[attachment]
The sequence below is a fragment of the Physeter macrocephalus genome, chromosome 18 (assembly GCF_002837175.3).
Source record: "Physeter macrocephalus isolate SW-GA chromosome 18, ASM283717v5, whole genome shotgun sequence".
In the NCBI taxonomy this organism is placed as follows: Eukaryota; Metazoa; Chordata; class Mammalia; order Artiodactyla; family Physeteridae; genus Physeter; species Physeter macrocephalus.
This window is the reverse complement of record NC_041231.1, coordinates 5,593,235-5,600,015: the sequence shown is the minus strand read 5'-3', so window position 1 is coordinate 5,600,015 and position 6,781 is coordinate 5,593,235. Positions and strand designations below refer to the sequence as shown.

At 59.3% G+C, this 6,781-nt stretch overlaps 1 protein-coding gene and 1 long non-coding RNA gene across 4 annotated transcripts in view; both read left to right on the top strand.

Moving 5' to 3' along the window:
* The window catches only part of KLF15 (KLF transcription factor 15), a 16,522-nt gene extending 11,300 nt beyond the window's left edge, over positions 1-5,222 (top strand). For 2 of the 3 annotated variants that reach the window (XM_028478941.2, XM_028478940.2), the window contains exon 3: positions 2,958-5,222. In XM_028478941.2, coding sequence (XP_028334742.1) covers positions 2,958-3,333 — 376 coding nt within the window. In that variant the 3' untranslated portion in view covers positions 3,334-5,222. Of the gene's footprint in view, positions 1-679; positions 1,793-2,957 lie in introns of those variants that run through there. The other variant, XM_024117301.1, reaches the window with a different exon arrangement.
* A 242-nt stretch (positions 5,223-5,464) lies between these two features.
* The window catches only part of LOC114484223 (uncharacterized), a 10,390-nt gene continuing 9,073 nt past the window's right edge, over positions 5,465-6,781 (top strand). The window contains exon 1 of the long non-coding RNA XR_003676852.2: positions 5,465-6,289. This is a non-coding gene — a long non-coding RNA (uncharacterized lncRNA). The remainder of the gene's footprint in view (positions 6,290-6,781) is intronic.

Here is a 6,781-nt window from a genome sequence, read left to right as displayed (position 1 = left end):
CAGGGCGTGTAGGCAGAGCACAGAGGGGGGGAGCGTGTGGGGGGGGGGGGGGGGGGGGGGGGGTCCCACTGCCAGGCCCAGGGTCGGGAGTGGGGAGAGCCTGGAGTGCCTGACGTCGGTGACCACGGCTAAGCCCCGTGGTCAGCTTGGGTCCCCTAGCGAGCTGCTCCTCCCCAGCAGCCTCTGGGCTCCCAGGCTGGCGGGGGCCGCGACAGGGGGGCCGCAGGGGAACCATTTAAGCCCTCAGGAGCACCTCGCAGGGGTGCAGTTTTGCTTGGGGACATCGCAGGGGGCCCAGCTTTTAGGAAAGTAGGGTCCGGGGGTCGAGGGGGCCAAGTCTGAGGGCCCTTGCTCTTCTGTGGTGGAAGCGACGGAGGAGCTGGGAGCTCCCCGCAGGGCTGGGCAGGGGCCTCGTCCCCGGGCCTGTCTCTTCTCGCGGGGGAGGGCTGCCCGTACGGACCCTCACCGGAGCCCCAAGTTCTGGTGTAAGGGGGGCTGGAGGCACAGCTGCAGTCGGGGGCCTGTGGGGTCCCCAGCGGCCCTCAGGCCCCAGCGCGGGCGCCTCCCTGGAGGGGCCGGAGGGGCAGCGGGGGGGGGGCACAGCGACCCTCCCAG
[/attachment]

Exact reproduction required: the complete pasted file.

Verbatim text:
The sequence below is a fragment of the Physeter macrocephalus genome, chromosome 18 (assembly GCF_002837175.3).
Source record: "Physeter macrocephalus isolate SW-GA chromosome 18, ASM283717v5, whole genome shotgun sequence".
In the NCBI taxonomy this organism is placed as follows: Eukaryota; Metazoa; Chordata; class Mammalia; order Artiodactyla; family Physeteridae; genus Physeter; species Physeter macrocephalus.
This window is the reverse complement of record NC_041231.1, coordinates 5,593,235-5,600,015: the sequence shown is the minus strand read 5'-3', so window position 1 is coordinate 5,600,015 and position 6,781 is coordinate 5,593,235. Positions and strand designations below refer to the sequence as shown.

At 59.3% G+C, this 6,781-nt stretch overlaps 1 protein-coding gene and 1 long non-coding RNA gene across 4 annotated transcripts in view; both read left to right on the top strand.

Moving 5' to 3' along the window:
* The window catches only part of KLF15 (KLF transcription factor 15), a 16,522-nt gene extending 11,300 nt beyond the window's left edge, over positions 1-5,222 (top strand). For 2 of the 3 annotated variants that reach the window (XM_028478941.2, XM_028478940.2), the window contains exon 3: positions 2,958-5,222. In XM_028478941.2, coding sequence (XP_028334742.1) covers positions 2,958-3,333 — 376 coding nt within the window. In that variant the 3' untranslated portion in view covers positions 3,334-5,222. Of the gene's footprint in view, positions 1-679; positions 1,793-2,957 lie in introns of those variants that run through there. The other variant, XM_024117301.1, reaches the window with a different exon arrangement.
* A 242-nt stretch (positions 5,223-5,464) lies between these two features.
* The window catches only part of LOC114484223 (uncharacterized), a 10,390-nt gene continuing 9,073 nt past the window's right edge, over positions 5,465-6,781 (top strand). The window contains exon 1 of the long non-coding RNA XR_003676852.2: positions 5,465-6,289. This is a non-coding gene — a long non-coding RNA (uncharacterized lncRNA). The remainder of the gene's footprint in view (positions 6,290-6,781) is intronic.

Here is a 6,781-nt window from a genome sequence, read left to right as displayed (position 1 = left end):
CAGGGCGTGTAGGCAGAGCACAGAGGGGGGGAGCGTGTGGGGGGGGGGGGGGGGGGGGGGGGGTCCCACTGCCAGGCCCAGGGTCGGGAGTGGGGAGAGCCTGGAGTGCCTGACGTCGGTGACCACGGCTAAGCCCCGTGGTCAGCTTGGGTCCCCTAGCGAGCTGCTCCTCCCCAGCAGCCTCTGGGCTCCCAGGCTGGCGGGGGCCGCGACAGGGGGGCCGCAGGGGAACCATTTAAGCCCTCAGGAGCACCTCGCAGGGGTGCAGTTTTGCTTGGGGACATCGCAGGGGGCCCAGCTTTTAGGAAAGTAGGGTCCGGGGGTCGAGGGGGCCAAGTCTGAGGGCCCTTGCTCTTCTGTGGTGGAAGCGACGGAGGAGCTGGGAGCTCCCCGCAGGGCTGGGCAGGGGCCTCGTCCCCGGGCCTGTCTCTTCTCGCGGGGGAGGGCTGCCCGTACGGACCCTCACCGGAGCCCCAAGTTCTGGTGTAAGGGGGGCTGGAGGCACAGCTGCAGTCGGGGGCCTGTGGGGTCCCCAGCGGCCCTCAGGCCCCAGCGCGGGCGCCTCCCTGGAGGGGCCGGAGGGGCAGCGGGGGGGGGGCACAGCGACCCTCCCAG